Soon after Vatos Urban Tacos opened and became a hit, people from rival restaurants showed up, vigorously taking pictures of each detail for “research” and “benchmarking,” business Konglish for “straight up ripping off and copying.”
A few months later, dishes that never existed on Korea’s shores until Vatos made them magically appeared in other restaurants around Seoul. That’s to be expected in the industry with a successful restaurant, especially in Korea, where copying can sometimes be considered a cunning skill rather than shameful theft.
This popular Korean BBQ restaurant in L.A., Quarters Korean BBQ, felt it was okay to benchmark the overall design of the Vatos menu all the way down to individual graphic elements. Yes, they’re not doing anything illegal. But they should be aware that it is a shameful practice. Copying isn’t always the highest form of flattery. It can also be lazy and cheap. And if a restaurant is going to be lazy, cheap, and unethical about menu design, who knows how it behaves in the kitchen?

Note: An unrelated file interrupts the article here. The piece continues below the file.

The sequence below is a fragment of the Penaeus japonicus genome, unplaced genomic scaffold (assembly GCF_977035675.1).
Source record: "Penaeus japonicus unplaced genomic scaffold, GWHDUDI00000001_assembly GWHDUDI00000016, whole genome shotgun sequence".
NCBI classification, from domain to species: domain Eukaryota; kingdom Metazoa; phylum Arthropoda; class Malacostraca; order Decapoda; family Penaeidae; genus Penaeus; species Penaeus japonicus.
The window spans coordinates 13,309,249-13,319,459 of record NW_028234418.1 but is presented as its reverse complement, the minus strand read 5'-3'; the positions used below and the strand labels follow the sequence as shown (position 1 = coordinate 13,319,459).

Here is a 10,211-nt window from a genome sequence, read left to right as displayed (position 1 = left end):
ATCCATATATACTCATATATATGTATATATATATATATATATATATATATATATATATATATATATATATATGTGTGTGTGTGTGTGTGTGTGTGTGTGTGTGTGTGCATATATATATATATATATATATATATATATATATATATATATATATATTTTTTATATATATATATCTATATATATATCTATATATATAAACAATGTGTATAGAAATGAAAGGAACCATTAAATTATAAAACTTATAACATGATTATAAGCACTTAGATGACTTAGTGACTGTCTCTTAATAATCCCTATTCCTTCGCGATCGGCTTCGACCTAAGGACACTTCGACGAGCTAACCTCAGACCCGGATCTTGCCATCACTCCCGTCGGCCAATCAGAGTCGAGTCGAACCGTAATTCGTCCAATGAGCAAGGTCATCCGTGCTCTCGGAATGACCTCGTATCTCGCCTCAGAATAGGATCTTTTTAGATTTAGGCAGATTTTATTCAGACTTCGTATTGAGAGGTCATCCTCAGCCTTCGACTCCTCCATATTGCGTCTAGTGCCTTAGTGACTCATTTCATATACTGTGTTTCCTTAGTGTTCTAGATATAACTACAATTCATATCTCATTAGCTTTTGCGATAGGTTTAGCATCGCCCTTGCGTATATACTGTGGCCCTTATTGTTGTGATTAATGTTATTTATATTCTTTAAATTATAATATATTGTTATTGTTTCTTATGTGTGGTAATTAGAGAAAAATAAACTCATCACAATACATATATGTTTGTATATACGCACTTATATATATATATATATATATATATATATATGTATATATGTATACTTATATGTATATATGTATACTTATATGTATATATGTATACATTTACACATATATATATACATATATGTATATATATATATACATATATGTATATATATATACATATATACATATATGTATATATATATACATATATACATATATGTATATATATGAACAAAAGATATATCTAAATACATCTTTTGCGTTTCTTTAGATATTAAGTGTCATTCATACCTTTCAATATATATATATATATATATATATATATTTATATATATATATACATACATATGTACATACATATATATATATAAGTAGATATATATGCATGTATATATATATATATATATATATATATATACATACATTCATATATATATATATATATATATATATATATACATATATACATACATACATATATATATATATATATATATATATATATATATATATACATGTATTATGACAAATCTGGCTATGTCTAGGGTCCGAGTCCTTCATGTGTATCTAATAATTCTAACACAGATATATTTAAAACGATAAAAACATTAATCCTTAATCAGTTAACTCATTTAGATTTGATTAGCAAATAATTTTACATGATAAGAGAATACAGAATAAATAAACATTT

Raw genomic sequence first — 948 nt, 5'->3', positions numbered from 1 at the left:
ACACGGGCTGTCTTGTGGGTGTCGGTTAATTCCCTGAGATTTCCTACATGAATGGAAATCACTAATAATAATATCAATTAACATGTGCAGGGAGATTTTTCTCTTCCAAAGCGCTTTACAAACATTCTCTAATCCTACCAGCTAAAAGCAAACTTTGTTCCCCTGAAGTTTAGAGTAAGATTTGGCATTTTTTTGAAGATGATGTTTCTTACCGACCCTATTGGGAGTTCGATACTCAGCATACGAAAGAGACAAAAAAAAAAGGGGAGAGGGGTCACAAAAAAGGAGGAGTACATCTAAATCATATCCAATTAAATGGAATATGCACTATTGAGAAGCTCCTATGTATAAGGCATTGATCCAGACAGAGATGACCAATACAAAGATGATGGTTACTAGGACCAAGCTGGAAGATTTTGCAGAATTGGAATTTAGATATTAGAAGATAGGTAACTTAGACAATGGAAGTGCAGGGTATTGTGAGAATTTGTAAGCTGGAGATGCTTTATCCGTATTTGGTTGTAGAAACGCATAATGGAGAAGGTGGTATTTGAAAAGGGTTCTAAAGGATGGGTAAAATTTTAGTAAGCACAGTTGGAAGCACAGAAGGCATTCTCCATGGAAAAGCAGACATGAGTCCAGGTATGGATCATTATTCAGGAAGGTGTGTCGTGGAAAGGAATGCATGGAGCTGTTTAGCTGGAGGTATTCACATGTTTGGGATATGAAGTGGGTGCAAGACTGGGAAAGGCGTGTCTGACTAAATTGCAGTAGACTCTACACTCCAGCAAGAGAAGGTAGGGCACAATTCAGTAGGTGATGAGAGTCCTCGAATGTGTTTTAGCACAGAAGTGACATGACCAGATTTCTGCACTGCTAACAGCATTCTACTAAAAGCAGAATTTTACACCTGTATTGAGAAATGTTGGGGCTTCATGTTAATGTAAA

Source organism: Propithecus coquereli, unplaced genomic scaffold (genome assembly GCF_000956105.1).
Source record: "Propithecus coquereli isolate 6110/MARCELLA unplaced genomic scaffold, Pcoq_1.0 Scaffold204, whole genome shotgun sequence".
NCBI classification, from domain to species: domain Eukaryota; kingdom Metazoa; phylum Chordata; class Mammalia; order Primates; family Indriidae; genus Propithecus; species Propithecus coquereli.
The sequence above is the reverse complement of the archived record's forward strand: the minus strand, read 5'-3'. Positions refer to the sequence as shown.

If this bothers you…
Make it known to their management.
Ah, and remember Meat & Bread (the original) vs. Porchetta? The former winners of the benchmarking Olympics didn’t see any dent in business when people found out. But their poor service and food did that for them.
There’s inspiration, imitation, and then there’s copying. You want to imitate a great student? Then pay attention, study, and do the work to be successful. You want to copy from a great student? That’s cheating and it’s unethical. Don’t do it. Don’t pretend you’ve worked hard when all you are is a lazy vampire. No difference here.